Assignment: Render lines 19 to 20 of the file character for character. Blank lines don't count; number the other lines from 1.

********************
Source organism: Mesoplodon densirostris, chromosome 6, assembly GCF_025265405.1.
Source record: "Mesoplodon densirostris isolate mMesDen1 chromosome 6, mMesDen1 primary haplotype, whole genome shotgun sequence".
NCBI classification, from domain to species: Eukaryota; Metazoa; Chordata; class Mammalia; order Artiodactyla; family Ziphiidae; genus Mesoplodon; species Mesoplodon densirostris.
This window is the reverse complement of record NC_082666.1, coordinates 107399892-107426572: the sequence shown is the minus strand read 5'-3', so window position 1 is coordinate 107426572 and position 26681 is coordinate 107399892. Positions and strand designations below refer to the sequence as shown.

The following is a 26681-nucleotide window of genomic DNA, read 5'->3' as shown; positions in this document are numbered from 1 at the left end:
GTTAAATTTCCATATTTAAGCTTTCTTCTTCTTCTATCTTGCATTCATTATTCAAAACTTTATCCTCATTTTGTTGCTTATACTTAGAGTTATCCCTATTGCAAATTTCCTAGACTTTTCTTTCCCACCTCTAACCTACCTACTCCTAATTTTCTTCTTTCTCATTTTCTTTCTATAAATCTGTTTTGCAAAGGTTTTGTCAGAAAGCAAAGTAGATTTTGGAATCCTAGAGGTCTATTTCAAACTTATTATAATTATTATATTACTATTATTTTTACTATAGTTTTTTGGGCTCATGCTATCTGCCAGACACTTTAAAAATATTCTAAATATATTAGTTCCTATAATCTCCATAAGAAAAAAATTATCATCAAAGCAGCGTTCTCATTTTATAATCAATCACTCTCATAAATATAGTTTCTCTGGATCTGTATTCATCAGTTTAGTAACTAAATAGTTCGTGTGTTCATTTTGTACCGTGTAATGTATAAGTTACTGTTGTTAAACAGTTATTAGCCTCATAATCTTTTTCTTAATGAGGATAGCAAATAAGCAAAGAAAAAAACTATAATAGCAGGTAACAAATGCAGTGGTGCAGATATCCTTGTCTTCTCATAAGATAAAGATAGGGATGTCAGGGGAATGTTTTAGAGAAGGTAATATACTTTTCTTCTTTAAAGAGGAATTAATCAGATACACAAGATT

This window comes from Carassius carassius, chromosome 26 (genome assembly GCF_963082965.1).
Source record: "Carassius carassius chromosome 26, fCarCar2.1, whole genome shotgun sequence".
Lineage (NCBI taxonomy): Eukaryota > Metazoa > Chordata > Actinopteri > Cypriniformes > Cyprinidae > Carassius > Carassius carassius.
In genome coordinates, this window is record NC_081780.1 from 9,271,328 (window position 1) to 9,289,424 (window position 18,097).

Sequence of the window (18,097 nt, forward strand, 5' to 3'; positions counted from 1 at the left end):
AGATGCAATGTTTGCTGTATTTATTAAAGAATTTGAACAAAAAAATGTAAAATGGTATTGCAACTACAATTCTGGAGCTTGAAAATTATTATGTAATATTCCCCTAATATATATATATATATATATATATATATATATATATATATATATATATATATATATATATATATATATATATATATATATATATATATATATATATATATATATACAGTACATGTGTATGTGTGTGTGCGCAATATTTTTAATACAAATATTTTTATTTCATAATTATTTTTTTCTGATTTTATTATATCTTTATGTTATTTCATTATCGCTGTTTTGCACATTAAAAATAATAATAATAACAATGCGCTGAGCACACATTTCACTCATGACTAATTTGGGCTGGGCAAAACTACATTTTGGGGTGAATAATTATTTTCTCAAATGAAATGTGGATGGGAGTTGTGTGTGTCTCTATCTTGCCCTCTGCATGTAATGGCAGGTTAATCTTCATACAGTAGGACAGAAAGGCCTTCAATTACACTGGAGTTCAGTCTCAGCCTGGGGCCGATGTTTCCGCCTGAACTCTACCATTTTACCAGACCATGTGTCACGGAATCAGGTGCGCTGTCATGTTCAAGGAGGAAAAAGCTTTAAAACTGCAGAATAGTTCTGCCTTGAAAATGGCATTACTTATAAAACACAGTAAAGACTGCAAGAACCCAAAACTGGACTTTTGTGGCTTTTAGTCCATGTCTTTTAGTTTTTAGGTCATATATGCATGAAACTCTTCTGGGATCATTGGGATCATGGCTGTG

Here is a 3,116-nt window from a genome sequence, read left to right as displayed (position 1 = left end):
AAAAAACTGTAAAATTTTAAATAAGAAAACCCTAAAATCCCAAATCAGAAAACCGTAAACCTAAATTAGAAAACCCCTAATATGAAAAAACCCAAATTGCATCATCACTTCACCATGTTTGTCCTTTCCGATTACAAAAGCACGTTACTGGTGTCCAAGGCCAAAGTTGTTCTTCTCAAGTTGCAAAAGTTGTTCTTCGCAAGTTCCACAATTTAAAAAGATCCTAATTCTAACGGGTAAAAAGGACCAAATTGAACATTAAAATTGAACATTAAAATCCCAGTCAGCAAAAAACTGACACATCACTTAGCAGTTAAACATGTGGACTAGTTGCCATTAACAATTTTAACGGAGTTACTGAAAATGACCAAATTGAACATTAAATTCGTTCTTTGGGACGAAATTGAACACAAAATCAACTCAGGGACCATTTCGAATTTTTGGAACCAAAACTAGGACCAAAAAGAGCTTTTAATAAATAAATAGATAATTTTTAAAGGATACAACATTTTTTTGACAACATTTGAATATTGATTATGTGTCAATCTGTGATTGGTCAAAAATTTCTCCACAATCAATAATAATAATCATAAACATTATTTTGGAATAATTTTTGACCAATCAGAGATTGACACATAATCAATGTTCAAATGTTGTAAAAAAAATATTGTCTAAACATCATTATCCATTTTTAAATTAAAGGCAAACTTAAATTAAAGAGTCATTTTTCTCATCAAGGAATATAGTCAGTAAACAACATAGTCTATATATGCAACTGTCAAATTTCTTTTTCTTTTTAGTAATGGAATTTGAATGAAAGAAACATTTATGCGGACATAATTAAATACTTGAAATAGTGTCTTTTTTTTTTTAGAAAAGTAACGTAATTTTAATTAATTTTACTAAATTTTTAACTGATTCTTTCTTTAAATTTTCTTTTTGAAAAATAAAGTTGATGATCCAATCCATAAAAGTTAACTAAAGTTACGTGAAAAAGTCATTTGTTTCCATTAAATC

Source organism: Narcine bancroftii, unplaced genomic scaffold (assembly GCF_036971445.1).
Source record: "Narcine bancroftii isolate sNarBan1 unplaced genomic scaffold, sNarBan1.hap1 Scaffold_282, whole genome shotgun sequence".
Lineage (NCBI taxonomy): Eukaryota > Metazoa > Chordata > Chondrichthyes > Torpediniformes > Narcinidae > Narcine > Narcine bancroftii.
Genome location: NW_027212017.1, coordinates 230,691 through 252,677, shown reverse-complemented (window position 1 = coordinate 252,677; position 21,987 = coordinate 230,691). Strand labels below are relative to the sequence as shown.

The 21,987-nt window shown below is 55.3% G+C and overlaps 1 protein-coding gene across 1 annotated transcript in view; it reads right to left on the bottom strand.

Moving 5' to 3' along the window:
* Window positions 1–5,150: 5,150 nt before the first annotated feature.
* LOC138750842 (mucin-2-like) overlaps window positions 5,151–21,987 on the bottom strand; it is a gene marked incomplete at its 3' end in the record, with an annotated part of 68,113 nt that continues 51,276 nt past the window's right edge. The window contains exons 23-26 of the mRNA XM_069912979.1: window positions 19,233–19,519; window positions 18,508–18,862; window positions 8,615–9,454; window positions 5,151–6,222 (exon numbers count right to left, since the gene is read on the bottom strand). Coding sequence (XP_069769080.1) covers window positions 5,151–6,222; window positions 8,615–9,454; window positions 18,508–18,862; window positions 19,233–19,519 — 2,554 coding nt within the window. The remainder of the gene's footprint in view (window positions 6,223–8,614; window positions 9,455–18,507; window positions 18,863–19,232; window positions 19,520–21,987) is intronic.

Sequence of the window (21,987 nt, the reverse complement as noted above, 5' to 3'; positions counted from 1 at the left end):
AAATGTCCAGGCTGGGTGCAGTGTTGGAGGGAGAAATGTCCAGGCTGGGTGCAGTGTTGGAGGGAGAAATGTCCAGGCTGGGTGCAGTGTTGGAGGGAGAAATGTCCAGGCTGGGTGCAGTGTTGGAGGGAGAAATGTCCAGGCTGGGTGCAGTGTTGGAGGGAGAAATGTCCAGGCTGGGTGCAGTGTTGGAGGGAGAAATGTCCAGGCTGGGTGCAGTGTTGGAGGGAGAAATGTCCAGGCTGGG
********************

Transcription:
The 21,987-nt window shown below is 55.3% G+C and overlaps 1 protein-coding gene across 1 annotated transcript in view; it reads right to left on the bottom strand.

Moving 5' to 3' along the window: